January 31, 2011
The Lausanne Movement has just released the Cape Town Commitment, a declaration of faith and call to action, and Dr Geoff Tunnicliffe believes it has enormous potential for the witness of the global church today
It has now been three months since Cape Town 2010; a global congress on world evangelisation has come and gone. After years of planning, prayer and preparation the most diverse group of Christian leaders gathered for serious biblical reflection on the witness and influence of the gospel in this generation.
What will people remember about this event? Will it be the cultural diversity, the powerful worship, the high tech graphics, the small group interaction, the insightful biblical exposition or the testimony of a young North Korean teenager? Each of the participants will have their own set of life-long memories.
However, the more important question to ask is, what will be the impact of this unique and historic event? In some ways only time and eternity will reveal the answer to this question. It is my sense, (and my hope) the greatest impact, will be found in how, The Cape Town Commitment: A Confession of Faith and a Call to Action is both studied and acted upon.
The Cape Town Commitment: A Confession of Faith and a Call to Action, which has now been officially released in English (with more languages to follow) is both about theology and action. It is about what we believe and how we will act upon that belief.
It has been the privilege of the World Evangelical Alliance to engage in every aspect of the development of this seminal document. As readers will become aware, the statement is divided into two parts.
The first section developed by a group international theologians and missiologists reflecting both cultural and theological diversity focuses on our beliefs. Framed in the context of love, this section summarises what we believe: what we believe about God; what we believe about the world; and what we believe about the Church.
The second section was developed through an extensive listening and reflective process that began well before the congress started and lasted until the concluding plenary in Cape Town. This part of the statement calls the church to action. It really seeks to answer the question, in light of our beliefs about God, the Church and the world: how should we act in this generation, at this moment in history?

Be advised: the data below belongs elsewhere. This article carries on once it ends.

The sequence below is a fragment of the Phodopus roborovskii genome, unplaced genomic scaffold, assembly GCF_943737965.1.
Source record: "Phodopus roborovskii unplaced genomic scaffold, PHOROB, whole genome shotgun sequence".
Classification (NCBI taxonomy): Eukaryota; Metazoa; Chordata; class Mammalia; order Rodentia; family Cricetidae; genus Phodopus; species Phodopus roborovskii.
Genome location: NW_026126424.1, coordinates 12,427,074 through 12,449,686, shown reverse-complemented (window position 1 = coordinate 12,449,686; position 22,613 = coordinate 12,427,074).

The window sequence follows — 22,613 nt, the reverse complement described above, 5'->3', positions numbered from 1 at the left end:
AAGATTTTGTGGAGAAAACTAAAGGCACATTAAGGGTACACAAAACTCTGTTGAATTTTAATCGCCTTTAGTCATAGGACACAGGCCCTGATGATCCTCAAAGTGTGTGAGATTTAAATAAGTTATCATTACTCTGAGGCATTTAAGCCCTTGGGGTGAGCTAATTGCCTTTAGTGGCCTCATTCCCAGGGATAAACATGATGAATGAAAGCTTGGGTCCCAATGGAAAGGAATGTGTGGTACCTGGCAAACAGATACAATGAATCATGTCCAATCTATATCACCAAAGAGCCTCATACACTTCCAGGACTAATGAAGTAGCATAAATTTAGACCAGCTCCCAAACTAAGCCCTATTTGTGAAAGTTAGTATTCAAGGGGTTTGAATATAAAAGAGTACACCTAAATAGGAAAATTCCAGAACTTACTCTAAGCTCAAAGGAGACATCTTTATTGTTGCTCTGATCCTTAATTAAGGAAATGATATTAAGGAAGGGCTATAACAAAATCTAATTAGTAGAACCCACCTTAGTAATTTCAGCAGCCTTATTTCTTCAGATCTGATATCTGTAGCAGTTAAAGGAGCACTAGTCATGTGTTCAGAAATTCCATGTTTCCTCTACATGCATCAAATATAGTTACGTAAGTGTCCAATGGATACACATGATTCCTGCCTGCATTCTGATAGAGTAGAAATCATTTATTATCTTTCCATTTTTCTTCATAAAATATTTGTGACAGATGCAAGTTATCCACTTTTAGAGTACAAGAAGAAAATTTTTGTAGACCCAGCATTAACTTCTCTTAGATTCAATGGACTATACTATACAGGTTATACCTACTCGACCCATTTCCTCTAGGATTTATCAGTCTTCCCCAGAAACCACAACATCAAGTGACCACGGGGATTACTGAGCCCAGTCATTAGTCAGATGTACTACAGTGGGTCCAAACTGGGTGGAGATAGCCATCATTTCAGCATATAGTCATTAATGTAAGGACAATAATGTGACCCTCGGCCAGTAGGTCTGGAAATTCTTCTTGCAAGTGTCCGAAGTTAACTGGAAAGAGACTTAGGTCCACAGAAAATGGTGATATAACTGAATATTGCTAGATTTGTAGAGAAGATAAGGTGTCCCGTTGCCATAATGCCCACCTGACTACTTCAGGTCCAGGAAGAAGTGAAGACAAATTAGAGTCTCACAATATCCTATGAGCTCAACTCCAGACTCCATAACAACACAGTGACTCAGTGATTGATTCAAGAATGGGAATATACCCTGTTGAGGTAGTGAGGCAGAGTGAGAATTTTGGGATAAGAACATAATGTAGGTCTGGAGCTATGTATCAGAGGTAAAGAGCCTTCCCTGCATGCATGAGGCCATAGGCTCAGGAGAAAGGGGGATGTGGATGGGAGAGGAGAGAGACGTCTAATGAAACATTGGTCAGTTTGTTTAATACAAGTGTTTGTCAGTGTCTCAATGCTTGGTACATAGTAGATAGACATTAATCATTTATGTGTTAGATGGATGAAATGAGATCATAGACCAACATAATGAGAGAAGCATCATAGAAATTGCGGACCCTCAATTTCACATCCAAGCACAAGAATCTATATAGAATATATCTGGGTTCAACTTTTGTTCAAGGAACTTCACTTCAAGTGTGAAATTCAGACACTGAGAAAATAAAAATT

I believe this section of the commitment really unpacks what it means to bear witness for Christ for today. It explores the wholeness or the integral nature of the Gospel. The proclamation and demonstration of the Gospel are both emphasised. It deeply challenges Christ followers to live with deep integrity. It calls us to reflect Biblical unity as we live in Christian community. A strong emphasis on social justice as well as a practical and meaningful response to contemporary global challenges is found in the pages of the statement.
So I go back to my original question, how will Cape Town 2010 impact the world? If the Cape Town Statement is widely distributed, studied and lived out by the Church around the world, empowered by God’s Spirit we will see transformation.
The WEA, as it seeks to unite evangelicals for transformation, will be encouraging all of its members, whether national evangelical alliances, international agencies or theological institutions, to consider how this statement may influence how they engage with the world.
The mission of the World Evangelical Alliance is to foster Christian unity and provide a worldwide identity, voice and platform to Evangelical Christians. As we seek empowerment by the Holy Spirit, we extend the Kingdom of God by proclamation of the Gospel to all nations and by Christ-centred transformation within society.
The Cape Town Commitment, which underscores much of the current work of WEA, will be a great resource in helping us fulfil this mission for the glory and honour of our Triune God.
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